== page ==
Altogether, the work done in northern Kenya is essential in understanding key aspects of genetic variation. Sharing research findings with study communities through outreach campaigns, not only on aspects of genetic research but also in regards to improving their health, is essential as we keep navigating the negative effects of COVID-19. 

Now the team is undertaking a follow-up study to evaluate attitudes toward participating in genetics research and examine how dissemination changes these attitudes. They hope this new study will help develop community-informed best practices for genetics research in rural, non-literate populations.

Wilson is affiliated with the School of Life Sciences and Biodesign Center for Mechanisms of Evolution. Mathew and Stone are affiliated with the School of Human Evolution and Social Change and the Institute of Human Origins. All contributors are affiliated with the Center for Evolution and Medicine.

Top photo courtesy Sara Mathew

Anaissa Ruiz-Tejada

Graduate Science Writer , School of Life Sciences

Max Liboiron to deliver Labriola Center’s National Book Award lecture

'Pollution is Colonialism' is the recipient of the 14th annual award

October 4, 2022

In the 1950s, the plastics industry moved to shift public thinking and consumption practices around plastics from a reusable material to a disposable and mass-produced product. Fast-forward a few decades, and single-use plastic packaging and plastic waste continue to increase across the world, impacting the environment, wildlife and ourselves. 

That shift assumed access to Indigenous lands — an entitlement rooted in colonial relations toward land, the environment and knowledge, states author Max Liboiron Portrait of Max Liboiron against a dark background. Max Liboiron, author of “Pollution is Colonialism,” will speak Friday, Oct. 14, in a hybrid event at Hayden Library in Tempe and online via Zoom. Download Full Image

These issues are examined on a scientific and personal level by Liboiron (pronounced ”lee-bwah-ROHN”) in their book “Pollution is Colonialism,” the recipient of the 14th annual Labriola National American Indian Data Center National Book Award. 

Liboiron is an associate professor of geography and is formerly the associate vice president of Indigenous research at Memorial University in St. John’s, Newfoundland and Labrador, Canada. Liboiron is Red River Métis/Michif raised in Lac la Biche, Treaty 6 territory.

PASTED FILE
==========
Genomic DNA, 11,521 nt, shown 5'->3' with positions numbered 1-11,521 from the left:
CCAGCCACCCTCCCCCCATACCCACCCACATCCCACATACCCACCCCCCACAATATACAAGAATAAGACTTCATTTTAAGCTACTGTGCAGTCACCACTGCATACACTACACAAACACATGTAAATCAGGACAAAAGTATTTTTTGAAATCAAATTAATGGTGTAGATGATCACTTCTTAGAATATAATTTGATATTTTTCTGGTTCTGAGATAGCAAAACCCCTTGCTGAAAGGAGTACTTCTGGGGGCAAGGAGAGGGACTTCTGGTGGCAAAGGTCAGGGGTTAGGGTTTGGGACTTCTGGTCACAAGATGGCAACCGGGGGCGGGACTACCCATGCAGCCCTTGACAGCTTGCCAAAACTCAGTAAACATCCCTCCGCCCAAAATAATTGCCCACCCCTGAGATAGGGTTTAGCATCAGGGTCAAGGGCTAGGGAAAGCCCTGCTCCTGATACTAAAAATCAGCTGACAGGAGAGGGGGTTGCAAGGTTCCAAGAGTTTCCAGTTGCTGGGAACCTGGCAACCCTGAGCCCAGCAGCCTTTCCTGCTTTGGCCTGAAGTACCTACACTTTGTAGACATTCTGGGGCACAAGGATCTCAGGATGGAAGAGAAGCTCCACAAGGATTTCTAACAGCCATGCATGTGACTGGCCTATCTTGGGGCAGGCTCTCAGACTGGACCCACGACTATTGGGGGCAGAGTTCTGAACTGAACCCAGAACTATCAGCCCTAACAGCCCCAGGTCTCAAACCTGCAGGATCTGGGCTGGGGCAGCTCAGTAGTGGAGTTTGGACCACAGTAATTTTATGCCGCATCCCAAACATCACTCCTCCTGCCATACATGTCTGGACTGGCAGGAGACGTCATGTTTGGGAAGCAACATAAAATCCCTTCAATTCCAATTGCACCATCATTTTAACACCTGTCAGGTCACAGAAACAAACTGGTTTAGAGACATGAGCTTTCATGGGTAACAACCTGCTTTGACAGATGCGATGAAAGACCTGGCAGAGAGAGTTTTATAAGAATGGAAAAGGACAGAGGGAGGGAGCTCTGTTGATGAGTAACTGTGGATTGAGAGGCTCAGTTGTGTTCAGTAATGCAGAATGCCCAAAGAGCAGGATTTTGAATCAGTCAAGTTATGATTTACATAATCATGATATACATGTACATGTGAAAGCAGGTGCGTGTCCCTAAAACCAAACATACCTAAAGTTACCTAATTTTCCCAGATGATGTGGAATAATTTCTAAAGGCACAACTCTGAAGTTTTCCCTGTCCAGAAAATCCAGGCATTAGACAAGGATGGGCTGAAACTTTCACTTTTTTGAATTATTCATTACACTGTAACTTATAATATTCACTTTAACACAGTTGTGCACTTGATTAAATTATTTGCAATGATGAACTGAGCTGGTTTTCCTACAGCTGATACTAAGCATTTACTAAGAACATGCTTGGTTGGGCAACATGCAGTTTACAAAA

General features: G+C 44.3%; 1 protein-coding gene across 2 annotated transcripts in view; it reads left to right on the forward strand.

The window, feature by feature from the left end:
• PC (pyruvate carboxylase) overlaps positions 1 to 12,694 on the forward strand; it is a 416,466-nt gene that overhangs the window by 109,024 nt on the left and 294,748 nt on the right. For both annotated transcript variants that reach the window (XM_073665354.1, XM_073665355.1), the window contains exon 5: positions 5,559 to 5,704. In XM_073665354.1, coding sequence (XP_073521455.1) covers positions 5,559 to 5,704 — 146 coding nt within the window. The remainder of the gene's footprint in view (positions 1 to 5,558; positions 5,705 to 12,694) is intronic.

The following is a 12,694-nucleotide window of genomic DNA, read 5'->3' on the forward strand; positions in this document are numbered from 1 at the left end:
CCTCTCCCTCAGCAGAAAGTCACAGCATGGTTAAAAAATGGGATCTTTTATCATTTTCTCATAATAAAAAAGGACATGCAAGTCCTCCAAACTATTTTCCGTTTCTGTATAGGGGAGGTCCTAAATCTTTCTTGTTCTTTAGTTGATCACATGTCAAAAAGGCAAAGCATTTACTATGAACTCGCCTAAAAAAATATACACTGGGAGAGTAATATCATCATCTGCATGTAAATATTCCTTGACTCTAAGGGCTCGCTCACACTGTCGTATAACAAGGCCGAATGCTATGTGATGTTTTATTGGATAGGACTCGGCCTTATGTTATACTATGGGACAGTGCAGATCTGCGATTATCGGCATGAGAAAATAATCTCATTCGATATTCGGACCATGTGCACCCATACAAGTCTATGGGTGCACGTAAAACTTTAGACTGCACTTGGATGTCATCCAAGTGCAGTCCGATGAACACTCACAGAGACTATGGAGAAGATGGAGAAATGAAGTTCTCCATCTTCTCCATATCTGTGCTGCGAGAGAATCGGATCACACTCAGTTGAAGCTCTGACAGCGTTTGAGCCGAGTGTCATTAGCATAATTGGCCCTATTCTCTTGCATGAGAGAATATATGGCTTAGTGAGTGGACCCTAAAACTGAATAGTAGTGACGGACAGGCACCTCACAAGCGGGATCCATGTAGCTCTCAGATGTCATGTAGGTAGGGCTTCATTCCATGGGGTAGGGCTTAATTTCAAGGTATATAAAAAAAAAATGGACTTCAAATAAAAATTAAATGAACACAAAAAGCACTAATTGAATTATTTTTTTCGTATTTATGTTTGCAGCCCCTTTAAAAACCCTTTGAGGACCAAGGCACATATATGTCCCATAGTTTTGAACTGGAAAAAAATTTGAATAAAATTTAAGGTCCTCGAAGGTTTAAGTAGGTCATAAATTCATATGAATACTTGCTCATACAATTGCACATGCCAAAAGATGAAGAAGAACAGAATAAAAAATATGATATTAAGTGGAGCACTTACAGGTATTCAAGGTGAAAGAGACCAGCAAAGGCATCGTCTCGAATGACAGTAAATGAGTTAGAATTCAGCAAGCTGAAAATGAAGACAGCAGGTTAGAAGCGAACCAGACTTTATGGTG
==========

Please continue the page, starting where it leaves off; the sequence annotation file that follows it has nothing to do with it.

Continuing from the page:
Liboiron will deliver the Labriola Center's National Book Award lecture from 10 to 11 a.m. Friday, Oct. 14, and will answer questions from the audience. The hybrid event will be streamed in person on the Tempe campus at Hayden Library (Room 236) and online via Zoom.

“I am pleased we are able to amplify Dr. Liboiron’s work since it presents a well-needed perspective in environmental science and environmental justice activism,” said Alexander Soto, director of the Labriola Center. “For far too long, Indigenous peoples have been at the mercy of colonial science framework and discourse. This book challenges mainstream notions on environmentalism and forces non-Indigenous people to see it’s bigger than pollution.” 

Book cover of Pollution is Colonialism by Max Liboiron

Pollution is Colonialism” was published in 2021 by Duke University Press and presents a framework for understanding scientific research methods as practices that can align with or against colonialism, with a specific focus on plastic pollution.

Liboiron points out that even when researchers are working toward benevolent goals, environmental science and activism are often premised on a colonial worldview and access to land. In addition, they posit that pollution is not a symptom of capitalism, but a violent enactment of colonial land relations claiming access to Indigenous land. 

At Memorial University, Liboiron directs the Civic Laboratory for Environmental Action Research (CLEAR). CLEAR develops feminist and anti-colonial methodologies in the natural sciences that foreground land relations to study plastic pollution. Additionally, Liboiron has played leading roles in the establishment of the field of discard studies (the social study of waste and wasting), the Global Open Science Hardware Movement (GOSH) and is a figure in feminist science studies, Indigenous science and technology studies, and justice-oriented science methods.

Soto adds, “At the Labriola Center, Liboiron’s book is quite popular among students of all programs and disciplines. Students from the American Indian Studies program to the Earth Systems Science for the Anthropocene (ESSA) initiative have commented that it is a vital resource in their studies. Ultimately, it is a vital resource for all degree programs.”

Founded in 2008, The Labriola Center American Indian National Book Award is a national competition with book submissions from numerous academic presses. Sponsored by the Labriola Center and the ASU Library, the award recognizes the best scholarship for advancing the field of American Indian and Indigenous studies.

Marilyn Murphy

Communications Specialist, ASU Library